Santa Monica Observer - Community, Diversity, Sustainability and other Overused Words

By Tricia Crane
SMCLC 

Deceptive Advertising Won't Fool the People: Measure LV Will End Over-development, Traffic

Measure LV seeks to do one thing: give voters the final say in the approval of large development projects

 

October 10, 2016

Measure LV, which seeks to do one thing: give voters the final say in the approval of large development projects

Recently a pro-developer political action committee called HOME sent out a flyer to Santa Monica residents that was full of disinformation about ballot Measure LV, which seeks to do one thing: give voters the final say in the approval of large development projects. Here is a point by point response to HOME and its lies from those who advocate YES on Measure LV.

#1 "No on LV" Lie: Voter approval would be required to rebuild after an earthquake.

Truth: Santa Monica's existing Municipal Code includes a provision for the replacement of existing structures following a natural disaster in the following section:

9.27.040 Restoration of a Damaged Nonconforming Structure:

"An existing nonconforming structure that is damaged or destroyed by a non-voluntary fire or explosion, earthquake, or other natural disaster may be restored or replaced to its density (including square footage and number of rooms or dwelling units, as applicable), parking, building footprint and envelope, and height that existed prior to the destruction.."

State law also offers protections in California Government Code number 65852.25:

"(a) No local agency shall enact or enforce any ordinance, regulation, or resolution that would prohibit the reconstruction, restoration, or rebuilding of a multifamily dwelling that is involuntarily damaged or destroyed by fire or other catastrophic event..."

There are several existing State laws that offer protections for rebuilding after a natural disaster. (Public Resources Code 301610, Health and Safety Codes 3400 and 50660.5, etc.) Measure LV does not control or supersede these State Laws. If a building is destroyed in an earthquake it can be rebuilt without voter approval under Measure LV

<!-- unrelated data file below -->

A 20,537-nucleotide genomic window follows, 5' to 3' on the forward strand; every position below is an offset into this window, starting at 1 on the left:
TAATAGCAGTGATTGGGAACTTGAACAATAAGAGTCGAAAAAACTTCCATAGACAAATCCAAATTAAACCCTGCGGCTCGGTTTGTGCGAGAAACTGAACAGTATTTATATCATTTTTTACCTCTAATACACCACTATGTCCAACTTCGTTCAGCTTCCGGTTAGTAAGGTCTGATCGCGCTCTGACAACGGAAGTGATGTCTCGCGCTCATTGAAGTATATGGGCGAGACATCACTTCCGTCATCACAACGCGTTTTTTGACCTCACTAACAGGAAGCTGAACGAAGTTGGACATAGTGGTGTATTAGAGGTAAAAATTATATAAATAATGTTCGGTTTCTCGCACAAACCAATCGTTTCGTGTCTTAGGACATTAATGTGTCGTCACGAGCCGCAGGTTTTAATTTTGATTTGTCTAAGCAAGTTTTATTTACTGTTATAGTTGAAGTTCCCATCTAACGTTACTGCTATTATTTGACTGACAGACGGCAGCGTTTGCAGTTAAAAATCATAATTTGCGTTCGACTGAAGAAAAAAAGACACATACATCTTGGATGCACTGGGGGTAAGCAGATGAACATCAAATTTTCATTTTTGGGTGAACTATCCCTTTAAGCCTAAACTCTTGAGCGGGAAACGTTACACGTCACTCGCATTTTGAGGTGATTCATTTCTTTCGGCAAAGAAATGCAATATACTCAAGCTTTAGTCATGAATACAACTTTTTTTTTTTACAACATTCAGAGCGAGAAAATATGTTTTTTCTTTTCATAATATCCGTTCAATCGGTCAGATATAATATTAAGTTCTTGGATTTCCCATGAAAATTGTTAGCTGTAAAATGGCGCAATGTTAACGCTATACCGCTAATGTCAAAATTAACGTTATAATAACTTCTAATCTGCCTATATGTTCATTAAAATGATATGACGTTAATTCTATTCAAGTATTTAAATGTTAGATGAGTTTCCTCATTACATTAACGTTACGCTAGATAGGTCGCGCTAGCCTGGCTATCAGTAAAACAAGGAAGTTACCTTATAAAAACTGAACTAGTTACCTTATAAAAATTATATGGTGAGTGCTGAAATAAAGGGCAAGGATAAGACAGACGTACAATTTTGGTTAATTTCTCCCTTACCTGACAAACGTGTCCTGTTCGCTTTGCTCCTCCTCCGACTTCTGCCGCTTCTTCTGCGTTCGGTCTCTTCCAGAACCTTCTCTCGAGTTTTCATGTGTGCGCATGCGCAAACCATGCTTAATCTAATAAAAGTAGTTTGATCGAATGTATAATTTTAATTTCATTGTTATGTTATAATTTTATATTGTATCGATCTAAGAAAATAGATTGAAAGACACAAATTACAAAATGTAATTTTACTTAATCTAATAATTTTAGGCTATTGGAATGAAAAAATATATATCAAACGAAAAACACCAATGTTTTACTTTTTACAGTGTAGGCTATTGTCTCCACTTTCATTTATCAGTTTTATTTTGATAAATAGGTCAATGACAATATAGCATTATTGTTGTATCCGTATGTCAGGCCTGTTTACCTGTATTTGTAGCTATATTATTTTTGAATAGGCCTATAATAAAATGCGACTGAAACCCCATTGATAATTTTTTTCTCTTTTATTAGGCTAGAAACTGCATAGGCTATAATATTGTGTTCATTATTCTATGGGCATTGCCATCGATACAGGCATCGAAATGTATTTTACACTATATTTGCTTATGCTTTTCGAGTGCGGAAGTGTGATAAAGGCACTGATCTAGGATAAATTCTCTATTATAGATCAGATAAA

#2 "No on LV" Lie: Measure LV will hurt affordable housing and renters in Santa Monica.

Truth: Measure LV will protect existing renters and the affordable housing market in Santa Monica. All truly affordable, moderate income and senior housing projects are exempt from LV. Period. There is no election required for approval of these projects.

There are exemptions in Measure LV for 100% Affordable Housing, 100% Moderate Income Housing, and 100% Senior Housing. This is why the vice chair and former chair of the Santa Monica Housing Commission states that Measure LV is better for affordability than current city policies.

More than 9,000 rent-controlled apartments have been lost since the Ellis Act passed. Developers are demolishing existing rent-controlled apartments and replacing them with units that are not rent-controlled.

#3 "No on LV" Lie: Money needed for new school facilities will be diverted to campaigns.

Truth: Construction of Santa Monica Public Schools falls under the jurisdiction of the Division of the State Architect. Measure LV does not and cannot change State Law.

#4 "No on LV' Lie: Measure LV does nothing to solve SM traffic problems.

Like traffic? Measure LV, which seeks to do one thing: give voters the final say in the approval of large development projects

Truth: Measure LV would prevents thousands and thousands of additional daily car trips that would result from putting a stop to the 40+ large development projects currently in the pipeline at Santa Monica City Hall waiting approval.

#5 "No on LV" Lie: Limits Upgrades/Remodel/Permits for personal homes.

Truth: Measure LV concerns itself with NEW development. Measure LV does not affect the building permit process for existing buildings. Under Measure LV you would not need voter approval to remodel your kitchen or add solar panels. Solar collectors are NOT counted in the height of a building if they are not over 5' high for photo voltaic panels and over 7' for Solar hot water heating panels (Zoning Code Section 9.21.150 B2). There are a number of these types of code approved height exceptions for rooftop elements that are not counted in the height of a building.

Tricia Crane

Co Author, Measure LV

 

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